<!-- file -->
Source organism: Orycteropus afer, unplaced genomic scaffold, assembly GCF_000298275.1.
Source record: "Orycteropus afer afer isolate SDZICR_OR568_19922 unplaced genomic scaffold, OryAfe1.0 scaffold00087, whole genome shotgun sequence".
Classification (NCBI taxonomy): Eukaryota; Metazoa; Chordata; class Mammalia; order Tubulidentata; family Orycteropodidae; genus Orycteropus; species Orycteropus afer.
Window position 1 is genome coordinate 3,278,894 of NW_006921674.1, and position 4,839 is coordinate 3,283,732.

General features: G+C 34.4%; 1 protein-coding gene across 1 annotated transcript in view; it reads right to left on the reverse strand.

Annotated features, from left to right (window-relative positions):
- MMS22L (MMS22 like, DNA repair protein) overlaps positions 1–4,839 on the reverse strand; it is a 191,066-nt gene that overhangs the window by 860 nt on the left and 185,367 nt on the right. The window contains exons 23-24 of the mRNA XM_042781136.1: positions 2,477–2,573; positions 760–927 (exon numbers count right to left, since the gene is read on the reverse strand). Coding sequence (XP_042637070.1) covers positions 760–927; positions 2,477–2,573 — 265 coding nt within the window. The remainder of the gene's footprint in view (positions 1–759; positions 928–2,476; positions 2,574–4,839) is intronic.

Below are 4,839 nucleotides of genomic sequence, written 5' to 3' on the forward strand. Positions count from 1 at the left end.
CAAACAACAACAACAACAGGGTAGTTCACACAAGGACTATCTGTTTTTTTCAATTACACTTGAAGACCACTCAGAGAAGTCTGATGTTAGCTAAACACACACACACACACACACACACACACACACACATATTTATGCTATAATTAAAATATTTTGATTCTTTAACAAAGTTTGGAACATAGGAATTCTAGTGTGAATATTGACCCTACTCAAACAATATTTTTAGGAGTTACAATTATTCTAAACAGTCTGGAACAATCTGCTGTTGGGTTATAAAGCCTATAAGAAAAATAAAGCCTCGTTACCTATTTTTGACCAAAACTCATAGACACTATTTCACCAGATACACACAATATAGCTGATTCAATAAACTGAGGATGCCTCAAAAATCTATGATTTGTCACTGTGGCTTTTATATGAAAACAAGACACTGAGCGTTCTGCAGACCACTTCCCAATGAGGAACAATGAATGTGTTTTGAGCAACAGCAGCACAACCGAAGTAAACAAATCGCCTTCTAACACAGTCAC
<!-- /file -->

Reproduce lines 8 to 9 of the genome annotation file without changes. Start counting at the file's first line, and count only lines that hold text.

Below are 4,839 nucleotides of genomic sequence, written 5' to 3' on the forward strand. Positions count from 1 at the left end.
CAAACAACAACAACAACAGGGTAGTTCACACAAGGACTATCTGTTTTTTTCAATTACACTTGAAGACCACTCAGAGAAGTCTGATGTTAGCTAAACACACACACACACACACACACACACACACACACATATTTATGCTATAATTAAAATATTTTGATTCTTTAACAAAGTTTGGAACATAGGAATTCTAGTGTGAATATTGACCCTACTCAAACAATATTTTTAGGAGTTACAATTATTCTAAACAGTCTGGAACAATCTGCTGTTGGGTTATAAAGCCTATAAGAAAAATAAAGCCTCGTTACCTATTTTTGACCAAAACTCATAGACACTATTTCACCAGATACACACAATATAGCTGATTCAATAAACTGAGGATGCCTCAAAAATCTATGATTTGTCACTGTGGCTTTTATATGAAAACAAGACACTGAGCGTTCTGCAGACCACTTCCCAATGAGGAACAATGAATGTGTTTTGAGCAACAGCAGCACAACCGAAGTAAACAAATCGCCTTCTAACACAGTCAC